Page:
Teacher as Learner

This weekend I had the powerful and humbling experience of reading the proof of my teaching memoir. Seven years in the making, twice as long since I retired… reading it all in just two days offered a fresh and more complete perspective on my career. The stories share the lessons I learned as a teacher, for all good teachers must be learners first. Rediscovering my own learning experiences reminded me of my evolution from naïve idealist to more competent instructional leader. I confess I’m proud of this book, and the reviews might just give me a swelled head. Here’s one:

“Teaching is hard. Anyone who has spent any time in the classroom knows what it is like. Those first years are particularly challenging, but they can lead to an emancipatory journey. Ellen Ljung captures this experience in a way that will resonate with anyone that has ever taught, but also illuminates a path for those that are just starting their own career. From the early days of navigating the bureaucracy of schools and the dated expectations of its leaders to a more established position of understanding, Ljung details her own development, striving to serve her students, and herself, better. There is much to learn here for all. Tales Told Out of School raises important questions for teachers, administrators and those who care for them about the nature of teaching, the challenges of work in schools, particularly as a woman, and what it takes to truly master an incredibly demanding profession. Ljung’s wit, humility and humor bring to life the experience of the classroom at an all too important moment in our history.” ~ Bob Regan, Director of Education at Gates Ventures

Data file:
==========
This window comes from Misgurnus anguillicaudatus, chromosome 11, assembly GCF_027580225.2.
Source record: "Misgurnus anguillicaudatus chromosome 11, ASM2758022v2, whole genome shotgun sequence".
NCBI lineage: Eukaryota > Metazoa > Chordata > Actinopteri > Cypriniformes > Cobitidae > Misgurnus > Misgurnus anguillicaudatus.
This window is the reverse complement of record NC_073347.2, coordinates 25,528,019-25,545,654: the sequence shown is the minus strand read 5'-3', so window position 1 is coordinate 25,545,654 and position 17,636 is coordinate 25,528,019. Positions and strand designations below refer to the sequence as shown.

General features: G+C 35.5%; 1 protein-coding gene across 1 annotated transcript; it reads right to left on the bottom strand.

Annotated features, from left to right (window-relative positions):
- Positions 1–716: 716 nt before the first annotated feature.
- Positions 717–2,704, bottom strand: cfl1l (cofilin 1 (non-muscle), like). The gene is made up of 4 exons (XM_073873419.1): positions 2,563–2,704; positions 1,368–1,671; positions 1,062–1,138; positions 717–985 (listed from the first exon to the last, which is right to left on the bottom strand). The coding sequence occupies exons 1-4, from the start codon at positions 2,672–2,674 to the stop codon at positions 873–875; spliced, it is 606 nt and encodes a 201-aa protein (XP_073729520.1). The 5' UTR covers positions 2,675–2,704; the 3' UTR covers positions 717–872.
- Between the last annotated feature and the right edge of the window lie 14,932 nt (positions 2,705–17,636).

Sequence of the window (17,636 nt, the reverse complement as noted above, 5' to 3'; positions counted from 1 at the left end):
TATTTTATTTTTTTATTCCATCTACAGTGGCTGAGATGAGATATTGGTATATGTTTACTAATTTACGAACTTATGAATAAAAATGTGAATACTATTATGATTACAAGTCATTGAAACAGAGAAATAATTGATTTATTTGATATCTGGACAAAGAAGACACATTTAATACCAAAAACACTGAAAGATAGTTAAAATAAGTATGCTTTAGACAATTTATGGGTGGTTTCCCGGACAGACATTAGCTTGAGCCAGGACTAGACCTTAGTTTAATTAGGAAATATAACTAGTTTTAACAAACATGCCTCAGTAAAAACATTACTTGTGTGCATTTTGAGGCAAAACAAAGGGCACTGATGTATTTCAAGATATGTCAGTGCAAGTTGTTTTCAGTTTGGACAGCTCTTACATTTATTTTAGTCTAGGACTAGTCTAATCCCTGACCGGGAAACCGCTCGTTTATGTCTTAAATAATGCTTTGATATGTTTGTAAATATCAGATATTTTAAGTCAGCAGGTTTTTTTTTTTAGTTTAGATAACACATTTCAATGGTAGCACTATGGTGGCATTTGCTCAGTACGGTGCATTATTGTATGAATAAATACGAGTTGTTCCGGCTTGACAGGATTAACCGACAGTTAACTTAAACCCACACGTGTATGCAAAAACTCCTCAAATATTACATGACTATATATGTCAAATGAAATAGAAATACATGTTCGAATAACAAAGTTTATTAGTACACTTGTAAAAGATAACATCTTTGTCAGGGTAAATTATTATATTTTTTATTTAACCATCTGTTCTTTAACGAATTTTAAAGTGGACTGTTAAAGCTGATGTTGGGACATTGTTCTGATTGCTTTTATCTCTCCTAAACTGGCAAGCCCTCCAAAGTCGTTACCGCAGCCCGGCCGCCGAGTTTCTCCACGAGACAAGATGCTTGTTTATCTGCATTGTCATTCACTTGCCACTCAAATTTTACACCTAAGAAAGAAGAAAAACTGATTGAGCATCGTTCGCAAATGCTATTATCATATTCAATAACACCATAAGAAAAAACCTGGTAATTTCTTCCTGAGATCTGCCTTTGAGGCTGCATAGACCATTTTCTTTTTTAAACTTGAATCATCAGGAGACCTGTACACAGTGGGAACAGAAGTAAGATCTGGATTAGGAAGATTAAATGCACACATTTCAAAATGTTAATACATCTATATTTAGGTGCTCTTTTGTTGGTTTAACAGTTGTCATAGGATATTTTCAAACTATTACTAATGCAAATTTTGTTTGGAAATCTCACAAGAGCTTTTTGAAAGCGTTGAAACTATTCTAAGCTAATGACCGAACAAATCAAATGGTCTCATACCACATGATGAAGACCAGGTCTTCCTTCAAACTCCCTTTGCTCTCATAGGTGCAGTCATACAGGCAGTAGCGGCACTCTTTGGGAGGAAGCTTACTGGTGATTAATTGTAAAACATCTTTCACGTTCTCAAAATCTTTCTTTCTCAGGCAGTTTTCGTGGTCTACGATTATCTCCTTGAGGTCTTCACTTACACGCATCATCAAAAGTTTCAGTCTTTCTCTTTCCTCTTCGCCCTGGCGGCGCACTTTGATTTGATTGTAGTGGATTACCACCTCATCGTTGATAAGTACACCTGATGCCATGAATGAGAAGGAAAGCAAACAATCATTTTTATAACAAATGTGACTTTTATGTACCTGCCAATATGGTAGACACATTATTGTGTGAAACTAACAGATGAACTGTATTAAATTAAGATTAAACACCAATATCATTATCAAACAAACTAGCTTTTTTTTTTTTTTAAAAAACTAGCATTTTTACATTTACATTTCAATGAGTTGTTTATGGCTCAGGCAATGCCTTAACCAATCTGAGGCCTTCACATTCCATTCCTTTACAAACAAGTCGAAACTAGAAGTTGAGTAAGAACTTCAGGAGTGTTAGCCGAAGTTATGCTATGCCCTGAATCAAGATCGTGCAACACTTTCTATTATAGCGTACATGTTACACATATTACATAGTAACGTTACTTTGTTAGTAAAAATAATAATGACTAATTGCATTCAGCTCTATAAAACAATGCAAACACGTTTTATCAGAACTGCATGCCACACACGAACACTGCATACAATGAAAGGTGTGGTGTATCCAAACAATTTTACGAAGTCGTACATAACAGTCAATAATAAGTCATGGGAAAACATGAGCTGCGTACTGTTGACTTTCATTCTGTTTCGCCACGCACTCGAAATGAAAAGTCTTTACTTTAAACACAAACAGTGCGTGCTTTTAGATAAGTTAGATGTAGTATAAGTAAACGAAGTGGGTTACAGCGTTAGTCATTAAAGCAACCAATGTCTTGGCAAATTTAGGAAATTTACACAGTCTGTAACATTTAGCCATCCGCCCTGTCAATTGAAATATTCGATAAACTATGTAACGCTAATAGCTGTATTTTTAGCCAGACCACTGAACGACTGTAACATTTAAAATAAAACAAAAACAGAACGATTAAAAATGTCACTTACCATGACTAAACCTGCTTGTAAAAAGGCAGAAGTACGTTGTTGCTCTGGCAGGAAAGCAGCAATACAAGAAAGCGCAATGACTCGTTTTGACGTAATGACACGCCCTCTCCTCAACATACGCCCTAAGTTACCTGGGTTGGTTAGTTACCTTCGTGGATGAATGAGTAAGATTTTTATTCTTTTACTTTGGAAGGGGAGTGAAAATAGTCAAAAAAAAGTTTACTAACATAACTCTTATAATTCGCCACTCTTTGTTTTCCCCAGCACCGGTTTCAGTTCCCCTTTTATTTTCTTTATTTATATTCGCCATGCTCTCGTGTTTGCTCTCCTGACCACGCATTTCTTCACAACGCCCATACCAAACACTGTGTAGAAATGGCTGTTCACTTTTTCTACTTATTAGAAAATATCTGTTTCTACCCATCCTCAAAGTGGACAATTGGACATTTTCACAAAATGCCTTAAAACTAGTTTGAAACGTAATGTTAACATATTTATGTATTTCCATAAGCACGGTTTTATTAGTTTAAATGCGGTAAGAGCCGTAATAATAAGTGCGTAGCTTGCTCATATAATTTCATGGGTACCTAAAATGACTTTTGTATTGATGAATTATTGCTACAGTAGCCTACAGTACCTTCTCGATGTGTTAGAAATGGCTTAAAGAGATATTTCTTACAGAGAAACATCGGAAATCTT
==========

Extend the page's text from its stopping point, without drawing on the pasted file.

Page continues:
Sadly, the current supply chain issues mean the book probably won’t be published and distributed until early in the new year. And I still have work to do: fixing the final editing errors that my weekend read found despite multiple proof sessions earlier, agreeing on a cover design, and setting up a book launch. All these efforts make the eventual advent of the book feel more real.

It has been over thirty years since I published my second textbook, and I wrote both of those texts by dedicating a year of Sundays, a much faster process than this one. I will never forget the elation I felt holding a book I had written for the first time! This time feels different, though. This time is so much more personal. This time I’ve shared my own stories and vulnerabilities. This time also offers overdue closure, a letting go.

Decades ago teachers at my school explored “writing to learn,” a movement that asserted that we could best understand our thoughts and ideas by writing about them, that the writing itself would bring clarity. This teaching memoir has taught me so much about myself, about my strengths and weaknesses, about my passions and beliefs. I can’t wait to share it!

Strategies to Support Learning